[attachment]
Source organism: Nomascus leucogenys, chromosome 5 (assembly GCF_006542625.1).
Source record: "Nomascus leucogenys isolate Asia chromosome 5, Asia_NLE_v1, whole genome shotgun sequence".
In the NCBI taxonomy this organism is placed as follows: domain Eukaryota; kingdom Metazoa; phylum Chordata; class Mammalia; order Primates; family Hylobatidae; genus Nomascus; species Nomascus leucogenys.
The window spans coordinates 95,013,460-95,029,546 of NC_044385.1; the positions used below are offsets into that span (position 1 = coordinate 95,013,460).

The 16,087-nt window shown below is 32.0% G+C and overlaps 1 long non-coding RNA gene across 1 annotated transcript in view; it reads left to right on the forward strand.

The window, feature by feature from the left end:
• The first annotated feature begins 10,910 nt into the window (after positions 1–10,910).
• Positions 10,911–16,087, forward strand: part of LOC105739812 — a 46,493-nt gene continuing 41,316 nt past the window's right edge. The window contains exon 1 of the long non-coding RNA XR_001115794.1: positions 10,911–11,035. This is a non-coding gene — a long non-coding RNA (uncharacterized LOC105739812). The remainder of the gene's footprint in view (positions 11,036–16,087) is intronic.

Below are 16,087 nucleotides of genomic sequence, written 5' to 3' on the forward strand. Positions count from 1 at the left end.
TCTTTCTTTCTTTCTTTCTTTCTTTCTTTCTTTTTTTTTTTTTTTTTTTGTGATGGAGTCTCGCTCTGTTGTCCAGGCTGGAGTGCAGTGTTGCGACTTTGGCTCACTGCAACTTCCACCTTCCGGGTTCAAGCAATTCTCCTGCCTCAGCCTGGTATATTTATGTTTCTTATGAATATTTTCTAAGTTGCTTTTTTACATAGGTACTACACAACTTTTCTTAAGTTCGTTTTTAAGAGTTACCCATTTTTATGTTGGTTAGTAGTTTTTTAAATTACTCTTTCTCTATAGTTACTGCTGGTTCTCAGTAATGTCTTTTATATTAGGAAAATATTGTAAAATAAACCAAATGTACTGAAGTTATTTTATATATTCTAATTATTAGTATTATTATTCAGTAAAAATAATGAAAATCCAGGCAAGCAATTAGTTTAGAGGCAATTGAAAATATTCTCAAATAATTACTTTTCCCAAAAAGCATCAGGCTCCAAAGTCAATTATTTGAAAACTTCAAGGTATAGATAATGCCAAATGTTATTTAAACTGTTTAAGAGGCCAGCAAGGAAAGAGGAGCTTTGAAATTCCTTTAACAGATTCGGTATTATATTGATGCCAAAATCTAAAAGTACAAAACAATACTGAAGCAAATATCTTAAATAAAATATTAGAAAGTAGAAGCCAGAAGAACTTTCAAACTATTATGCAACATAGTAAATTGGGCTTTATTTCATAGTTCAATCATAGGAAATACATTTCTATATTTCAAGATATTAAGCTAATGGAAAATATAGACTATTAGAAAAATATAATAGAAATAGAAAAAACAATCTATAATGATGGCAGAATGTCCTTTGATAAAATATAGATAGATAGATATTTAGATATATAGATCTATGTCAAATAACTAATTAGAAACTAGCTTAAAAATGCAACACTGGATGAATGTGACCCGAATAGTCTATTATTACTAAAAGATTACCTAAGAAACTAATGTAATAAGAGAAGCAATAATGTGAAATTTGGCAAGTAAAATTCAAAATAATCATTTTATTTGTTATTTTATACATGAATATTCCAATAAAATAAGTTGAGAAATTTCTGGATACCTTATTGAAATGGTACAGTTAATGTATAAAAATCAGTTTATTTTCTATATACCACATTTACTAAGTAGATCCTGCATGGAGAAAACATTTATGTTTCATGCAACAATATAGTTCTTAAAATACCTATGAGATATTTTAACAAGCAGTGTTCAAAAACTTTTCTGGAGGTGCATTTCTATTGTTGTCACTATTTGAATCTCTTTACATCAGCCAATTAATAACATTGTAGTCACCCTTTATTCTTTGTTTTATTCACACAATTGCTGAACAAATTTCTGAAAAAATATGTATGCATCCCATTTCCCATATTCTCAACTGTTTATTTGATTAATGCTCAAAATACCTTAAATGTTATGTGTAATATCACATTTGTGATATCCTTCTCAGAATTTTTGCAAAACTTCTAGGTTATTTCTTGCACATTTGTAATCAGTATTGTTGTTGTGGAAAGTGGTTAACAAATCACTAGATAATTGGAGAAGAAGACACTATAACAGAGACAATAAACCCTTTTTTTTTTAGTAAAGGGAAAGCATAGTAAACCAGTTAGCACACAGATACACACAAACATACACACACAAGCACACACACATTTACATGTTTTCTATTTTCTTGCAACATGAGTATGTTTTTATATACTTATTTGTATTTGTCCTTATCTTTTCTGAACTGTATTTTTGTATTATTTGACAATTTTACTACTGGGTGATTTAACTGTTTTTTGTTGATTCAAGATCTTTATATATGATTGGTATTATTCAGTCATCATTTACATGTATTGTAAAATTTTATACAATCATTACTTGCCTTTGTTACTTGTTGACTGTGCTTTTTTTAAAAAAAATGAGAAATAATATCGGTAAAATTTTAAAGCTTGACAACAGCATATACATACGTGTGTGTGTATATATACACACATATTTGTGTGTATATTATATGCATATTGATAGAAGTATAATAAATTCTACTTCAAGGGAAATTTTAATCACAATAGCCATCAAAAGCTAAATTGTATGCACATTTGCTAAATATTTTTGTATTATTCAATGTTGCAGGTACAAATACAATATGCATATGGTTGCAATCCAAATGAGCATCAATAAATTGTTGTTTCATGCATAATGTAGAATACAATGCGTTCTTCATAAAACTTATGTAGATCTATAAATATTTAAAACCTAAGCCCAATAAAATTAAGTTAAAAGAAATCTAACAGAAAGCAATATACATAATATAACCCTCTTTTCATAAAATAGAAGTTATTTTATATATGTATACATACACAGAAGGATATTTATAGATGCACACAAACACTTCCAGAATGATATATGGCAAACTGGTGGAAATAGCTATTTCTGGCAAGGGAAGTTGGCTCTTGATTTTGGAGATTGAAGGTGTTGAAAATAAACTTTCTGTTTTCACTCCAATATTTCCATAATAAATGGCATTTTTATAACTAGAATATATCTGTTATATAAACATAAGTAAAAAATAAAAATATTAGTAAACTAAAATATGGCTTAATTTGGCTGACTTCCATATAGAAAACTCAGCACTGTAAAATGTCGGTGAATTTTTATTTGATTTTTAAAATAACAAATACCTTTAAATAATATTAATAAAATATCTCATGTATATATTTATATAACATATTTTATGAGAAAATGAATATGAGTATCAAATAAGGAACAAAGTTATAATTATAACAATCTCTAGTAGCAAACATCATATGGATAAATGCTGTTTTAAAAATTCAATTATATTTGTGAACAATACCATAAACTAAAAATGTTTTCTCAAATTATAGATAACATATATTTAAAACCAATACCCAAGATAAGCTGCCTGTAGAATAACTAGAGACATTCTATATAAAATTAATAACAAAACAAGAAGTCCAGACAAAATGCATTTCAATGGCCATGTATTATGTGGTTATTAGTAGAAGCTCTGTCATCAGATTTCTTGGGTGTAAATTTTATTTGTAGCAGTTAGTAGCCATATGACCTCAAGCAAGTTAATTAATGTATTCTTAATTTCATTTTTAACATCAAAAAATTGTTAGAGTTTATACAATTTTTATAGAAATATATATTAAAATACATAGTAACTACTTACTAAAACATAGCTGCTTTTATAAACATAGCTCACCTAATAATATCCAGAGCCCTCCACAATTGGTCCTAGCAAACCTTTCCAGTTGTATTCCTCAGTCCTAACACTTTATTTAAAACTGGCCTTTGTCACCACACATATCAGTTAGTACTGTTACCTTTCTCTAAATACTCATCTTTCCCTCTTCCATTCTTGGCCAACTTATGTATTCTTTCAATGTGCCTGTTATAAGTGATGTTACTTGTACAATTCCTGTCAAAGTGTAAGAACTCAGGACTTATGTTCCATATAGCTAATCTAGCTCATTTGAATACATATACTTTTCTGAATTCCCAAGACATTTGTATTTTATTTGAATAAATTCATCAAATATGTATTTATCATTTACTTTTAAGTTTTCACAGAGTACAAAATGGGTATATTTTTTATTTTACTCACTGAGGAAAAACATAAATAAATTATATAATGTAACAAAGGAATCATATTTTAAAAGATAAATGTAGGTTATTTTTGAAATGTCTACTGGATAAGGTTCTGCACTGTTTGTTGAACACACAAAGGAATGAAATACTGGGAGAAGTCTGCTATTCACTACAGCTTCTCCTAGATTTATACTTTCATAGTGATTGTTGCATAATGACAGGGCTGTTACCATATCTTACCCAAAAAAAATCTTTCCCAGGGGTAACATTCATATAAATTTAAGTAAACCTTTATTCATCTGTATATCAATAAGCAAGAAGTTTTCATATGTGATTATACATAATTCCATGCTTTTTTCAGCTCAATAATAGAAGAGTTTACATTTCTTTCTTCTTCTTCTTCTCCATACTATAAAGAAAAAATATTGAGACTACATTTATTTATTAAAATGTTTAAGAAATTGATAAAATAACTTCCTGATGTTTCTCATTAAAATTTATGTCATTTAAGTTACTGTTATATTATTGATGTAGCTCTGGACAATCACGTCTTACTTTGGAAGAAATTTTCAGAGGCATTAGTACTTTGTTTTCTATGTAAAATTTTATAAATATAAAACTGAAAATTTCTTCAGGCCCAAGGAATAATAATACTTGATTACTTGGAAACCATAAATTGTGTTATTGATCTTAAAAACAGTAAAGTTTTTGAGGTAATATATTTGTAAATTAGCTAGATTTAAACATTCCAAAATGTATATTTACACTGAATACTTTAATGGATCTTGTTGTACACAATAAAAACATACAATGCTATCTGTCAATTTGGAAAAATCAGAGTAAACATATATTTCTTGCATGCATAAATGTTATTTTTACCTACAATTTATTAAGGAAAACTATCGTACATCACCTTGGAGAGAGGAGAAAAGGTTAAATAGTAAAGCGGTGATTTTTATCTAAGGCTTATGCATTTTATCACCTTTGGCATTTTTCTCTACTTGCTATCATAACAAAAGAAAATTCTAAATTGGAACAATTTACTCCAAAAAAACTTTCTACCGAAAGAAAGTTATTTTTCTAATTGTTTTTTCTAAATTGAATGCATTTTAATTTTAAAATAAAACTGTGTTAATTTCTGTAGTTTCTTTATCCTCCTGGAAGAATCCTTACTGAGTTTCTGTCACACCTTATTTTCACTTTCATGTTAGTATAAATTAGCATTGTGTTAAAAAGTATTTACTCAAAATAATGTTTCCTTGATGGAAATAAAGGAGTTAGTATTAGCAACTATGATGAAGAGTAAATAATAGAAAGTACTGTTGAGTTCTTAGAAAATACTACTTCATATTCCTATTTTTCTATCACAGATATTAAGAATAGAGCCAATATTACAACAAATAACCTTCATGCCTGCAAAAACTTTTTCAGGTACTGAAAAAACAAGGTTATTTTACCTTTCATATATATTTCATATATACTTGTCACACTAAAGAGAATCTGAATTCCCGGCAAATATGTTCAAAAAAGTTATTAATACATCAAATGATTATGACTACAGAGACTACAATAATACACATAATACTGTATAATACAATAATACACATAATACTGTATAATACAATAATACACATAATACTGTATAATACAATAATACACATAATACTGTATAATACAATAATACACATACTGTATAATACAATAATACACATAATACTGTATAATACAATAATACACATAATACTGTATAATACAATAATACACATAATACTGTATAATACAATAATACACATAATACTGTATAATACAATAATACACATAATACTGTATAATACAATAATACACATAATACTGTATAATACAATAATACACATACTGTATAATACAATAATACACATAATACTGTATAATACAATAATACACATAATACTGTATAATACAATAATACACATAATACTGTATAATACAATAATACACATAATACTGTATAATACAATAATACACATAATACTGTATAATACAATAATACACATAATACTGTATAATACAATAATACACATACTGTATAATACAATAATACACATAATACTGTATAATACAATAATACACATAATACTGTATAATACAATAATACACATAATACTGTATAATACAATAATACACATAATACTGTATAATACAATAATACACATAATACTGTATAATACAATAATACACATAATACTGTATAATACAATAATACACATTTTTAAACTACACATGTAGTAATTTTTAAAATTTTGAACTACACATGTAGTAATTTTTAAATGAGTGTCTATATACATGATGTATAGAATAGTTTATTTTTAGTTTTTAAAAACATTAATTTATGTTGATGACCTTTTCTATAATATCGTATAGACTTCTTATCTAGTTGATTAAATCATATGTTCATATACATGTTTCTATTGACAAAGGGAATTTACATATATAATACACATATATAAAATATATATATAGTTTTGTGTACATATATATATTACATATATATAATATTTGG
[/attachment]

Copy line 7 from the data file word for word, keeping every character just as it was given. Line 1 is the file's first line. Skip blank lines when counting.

• The first annotated feature begins 10,910 nt into the window (after positions 1–10,910).